One last point to remember if you are buying a canvas: think about whether you’ll want to display your canvas in a frame or simply placed on the wall in the modern style. If you are going to leave your canvas edges exposed (and likely painted on) rather than hidden by a frame then make sure you buy a canvas with the staples that fix the fabric to the stretcher on the back of the frame, not the sides. This is known as a ‘gallery wrap’. Typically with off-the-shelf canvasses the chunkier ones will have staples on the back whereas the slimmer ones (typically of around half an inch) will have been stapled on the sides.
Some canvas problems you may encounter:
If you’ve been storing a canvas for quite before use a while you may find that it has loosened a little, even with a reliable brand. For these reason good canvases are sold with a few ‘canvas keys’ in a little plastic bag stapled to the back of the frame, as shown in the pictur above. You may have seen them and wondered what they are! These little wooden wedges are to help you tighten your canvas by pushing them into the slots in the corners of the canvas as shown.
Tap them in lightly with a hammer taking care to tap evenly in each corner so as not to skew the right-angles on your canvas. This will tighten your canvas as the fabric tautens over the frame. If you can’t quite work out which way to put them in, there are plenty of videos on YouTube that will show you.
DENTS AND WRINKLES
Canvases can become wrinkled if kept for a while before use or even dented by a finger when being held carelessly. It’s easy to get these imperfections out when you want to use the canvas: just turn it upside down on the ironing board, on a piece of clean plain paper. With the iron on a cool heat (and preferably on ‘steam’ setting) quickly run it over the back of the canvas. This should re-tighten it instantly.
You’ll see a very large choice of brand of oil paint in most art shops, varying widely in price. The difference between the prices usually reflects the amount of oil which the paints are mixed with within the tubes – you’ll find that the cheaper ranges may feel oilier and thinner as they have a greater proportion of oil to the pigment. It will also reflect the quality of the pigments used and how finely they are ground.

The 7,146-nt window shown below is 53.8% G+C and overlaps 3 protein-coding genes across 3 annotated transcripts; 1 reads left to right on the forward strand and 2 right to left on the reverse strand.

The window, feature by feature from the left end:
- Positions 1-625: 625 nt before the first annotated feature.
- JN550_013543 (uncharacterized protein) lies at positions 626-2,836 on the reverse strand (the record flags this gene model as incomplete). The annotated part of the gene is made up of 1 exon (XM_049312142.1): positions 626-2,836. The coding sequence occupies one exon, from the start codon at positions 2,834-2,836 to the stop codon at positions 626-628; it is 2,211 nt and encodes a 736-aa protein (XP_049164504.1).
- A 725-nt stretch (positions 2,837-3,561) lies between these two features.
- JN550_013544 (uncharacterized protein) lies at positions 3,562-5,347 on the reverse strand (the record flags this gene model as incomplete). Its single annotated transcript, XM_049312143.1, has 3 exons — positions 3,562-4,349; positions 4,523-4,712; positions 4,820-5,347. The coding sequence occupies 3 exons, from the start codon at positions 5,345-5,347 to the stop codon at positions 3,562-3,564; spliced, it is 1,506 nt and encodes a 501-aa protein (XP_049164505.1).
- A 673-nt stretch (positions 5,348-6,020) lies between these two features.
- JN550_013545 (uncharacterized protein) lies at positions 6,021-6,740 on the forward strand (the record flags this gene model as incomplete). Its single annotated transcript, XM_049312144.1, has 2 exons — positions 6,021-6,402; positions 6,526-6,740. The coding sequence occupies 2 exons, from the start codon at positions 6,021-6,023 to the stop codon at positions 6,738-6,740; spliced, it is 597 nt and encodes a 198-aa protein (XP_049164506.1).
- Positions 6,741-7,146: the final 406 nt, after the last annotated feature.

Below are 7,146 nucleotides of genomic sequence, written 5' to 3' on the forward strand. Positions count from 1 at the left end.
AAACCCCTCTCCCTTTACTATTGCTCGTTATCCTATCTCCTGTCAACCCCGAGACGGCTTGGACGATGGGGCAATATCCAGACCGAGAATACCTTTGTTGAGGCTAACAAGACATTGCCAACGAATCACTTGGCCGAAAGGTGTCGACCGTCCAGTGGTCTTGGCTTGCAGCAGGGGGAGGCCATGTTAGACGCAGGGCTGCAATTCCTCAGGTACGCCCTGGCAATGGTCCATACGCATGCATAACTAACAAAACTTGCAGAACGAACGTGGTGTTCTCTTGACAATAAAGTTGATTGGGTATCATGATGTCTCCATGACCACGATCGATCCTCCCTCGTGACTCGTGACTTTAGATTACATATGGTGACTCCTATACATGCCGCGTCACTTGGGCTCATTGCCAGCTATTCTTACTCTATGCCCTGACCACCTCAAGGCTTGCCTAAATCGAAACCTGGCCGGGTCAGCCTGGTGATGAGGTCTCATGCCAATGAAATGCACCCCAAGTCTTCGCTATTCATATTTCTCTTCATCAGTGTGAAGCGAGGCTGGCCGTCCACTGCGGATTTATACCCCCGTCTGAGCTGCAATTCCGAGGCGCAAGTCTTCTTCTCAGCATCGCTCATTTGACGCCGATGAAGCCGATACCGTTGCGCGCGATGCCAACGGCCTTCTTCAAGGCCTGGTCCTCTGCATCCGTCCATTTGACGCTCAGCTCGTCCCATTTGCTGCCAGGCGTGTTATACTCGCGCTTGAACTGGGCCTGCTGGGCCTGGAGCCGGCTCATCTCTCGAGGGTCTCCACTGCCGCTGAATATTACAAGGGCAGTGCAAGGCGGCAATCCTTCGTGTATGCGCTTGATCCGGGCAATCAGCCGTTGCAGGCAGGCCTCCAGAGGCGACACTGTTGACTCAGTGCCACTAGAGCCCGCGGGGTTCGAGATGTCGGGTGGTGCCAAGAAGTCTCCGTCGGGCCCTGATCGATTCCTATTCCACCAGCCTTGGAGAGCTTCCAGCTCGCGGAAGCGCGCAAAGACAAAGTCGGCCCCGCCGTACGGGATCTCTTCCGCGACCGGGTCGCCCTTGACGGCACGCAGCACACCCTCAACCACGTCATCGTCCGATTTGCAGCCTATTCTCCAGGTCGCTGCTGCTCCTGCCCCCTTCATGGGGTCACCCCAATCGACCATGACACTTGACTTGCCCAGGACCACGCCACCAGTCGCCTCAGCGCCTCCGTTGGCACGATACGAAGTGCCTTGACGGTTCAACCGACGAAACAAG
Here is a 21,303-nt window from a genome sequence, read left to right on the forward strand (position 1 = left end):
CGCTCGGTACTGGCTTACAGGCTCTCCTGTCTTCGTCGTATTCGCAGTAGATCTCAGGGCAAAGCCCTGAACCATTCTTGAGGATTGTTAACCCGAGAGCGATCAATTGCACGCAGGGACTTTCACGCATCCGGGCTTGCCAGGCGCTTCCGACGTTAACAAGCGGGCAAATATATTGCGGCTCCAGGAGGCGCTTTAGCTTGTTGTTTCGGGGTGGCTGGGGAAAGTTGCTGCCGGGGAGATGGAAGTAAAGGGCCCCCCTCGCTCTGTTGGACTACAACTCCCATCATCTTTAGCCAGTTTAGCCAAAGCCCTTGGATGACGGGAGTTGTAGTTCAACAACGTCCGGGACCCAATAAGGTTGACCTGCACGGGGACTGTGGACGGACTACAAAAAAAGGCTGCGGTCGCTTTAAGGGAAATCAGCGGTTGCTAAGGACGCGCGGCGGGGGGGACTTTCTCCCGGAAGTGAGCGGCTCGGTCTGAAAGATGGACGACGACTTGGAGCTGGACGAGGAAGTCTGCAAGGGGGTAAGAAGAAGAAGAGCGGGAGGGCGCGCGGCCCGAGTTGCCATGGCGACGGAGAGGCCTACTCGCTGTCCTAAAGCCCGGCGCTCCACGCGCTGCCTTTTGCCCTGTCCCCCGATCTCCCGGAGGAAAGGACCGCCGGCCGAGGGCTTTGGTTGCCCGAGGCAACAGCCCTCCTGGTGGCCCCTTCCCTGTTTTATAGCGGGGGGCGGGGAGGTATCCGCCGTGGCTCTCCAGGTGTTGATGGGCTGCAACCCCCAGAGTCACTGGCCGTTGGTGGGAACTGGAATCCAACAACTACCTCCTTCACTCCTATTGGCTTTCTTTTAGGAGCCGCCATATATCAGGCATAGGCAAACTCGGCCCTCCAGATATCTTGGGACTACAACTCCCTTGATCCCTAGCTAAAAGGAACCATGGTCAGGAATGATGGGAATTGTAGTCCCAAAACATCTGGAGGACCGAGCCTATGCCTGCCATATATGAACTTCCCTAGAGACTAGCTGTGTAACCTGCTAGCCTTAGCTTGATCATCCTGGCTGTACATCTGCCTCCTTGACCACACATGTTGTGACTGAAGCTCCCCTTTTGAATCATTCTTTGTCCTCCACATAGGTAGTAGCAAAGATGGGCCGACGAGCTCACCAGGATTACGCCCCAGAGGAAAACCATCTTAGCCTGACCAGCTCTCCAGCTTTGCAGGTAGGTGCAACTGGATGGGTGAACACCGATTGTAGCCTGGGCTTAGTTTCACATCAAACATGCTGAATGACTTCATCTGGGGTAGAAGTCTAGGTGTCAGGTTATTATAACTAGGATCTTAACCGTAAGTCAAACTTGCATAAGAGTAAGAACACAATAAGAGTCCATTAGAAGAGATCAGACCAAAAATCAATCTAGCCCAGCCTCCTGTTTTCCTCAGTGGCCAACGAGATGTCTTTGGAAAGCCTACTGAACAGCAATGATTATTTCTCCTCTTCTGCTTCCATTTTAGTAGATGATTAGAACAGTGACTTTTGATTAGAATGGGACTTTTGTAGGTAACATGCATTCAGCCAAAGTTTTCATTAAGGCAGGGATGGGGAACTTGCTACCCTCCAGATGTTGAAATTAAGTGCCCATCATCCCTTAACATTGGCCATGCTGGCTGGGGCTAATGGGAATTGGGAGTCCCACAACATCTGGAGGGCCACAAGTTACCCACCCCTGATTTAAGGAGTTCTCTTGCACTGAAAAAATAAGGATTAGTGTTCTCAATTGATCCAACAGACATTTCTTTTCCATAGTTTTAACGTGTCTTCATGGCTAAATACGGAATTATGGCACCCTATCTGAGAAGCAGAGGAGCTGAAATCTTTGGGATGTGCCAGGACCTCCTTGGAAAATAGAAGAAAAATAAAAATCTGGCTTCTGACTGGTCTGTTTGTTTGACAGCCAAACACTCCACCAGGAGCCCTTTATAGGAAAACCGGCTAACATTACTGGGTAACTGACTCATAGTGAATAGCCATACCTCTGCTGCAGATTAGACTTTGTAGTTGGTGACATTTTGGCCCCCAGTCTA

I don’t like paint that feels too thin and oily so I use Winsor & Newton’s ‘Artists Oil Colour’ range, which is in the upper price range (although not the most expensive) but feels thick and buttery. Daler-Rowney’s ‘Artists’ Oil Colours’ are comparable in price and presumably therefore quality although I haven’t tried them and their ‘Georgian’ Range I find a little too thin. Winsor & Newton’s ‘Winton’ series is really a student range and is even thinner.
In the top price bracket you’ll come across ‘Rembrandt’ paints, which are very high in quality although a bit mousse-like in texture, and also ‘Michael Harding Artists’ Oil Colours’ and ‘Old Holland Classic Oil Colours’. These are made from the finest pigments and will probably offer the best long-term durability. I’ve tried paints by Michael Harding which is a very specialist company, and the very old Dutch firm Old Holland and both were lovely and worth the extra cost. The more expensive ranges will also generally offer the most extensive choice of colours.
For selecting your colours I don’t want to offer a prescriptive list of the colours that you will need – for a complete beginner I’d just buy a reasonable selection of basic colours (at least 6 plus white) and then see how you get on. A box set might be a good start, and you can then start adding to your palette with colours you think will suit your subject. You will find that different pigments have different drying times and you may start to find that you prefer one colour over another if it’s quicker to dry.
You’ll find that different colours vary hugely in price, depending on the pigments they are made from. All oil paints have a permanence rating as well as a ‘Series’ number printed on them (except for the student ranges, which use only the cheapest pigments) which is a rising price scale from Series 1 to Series 4.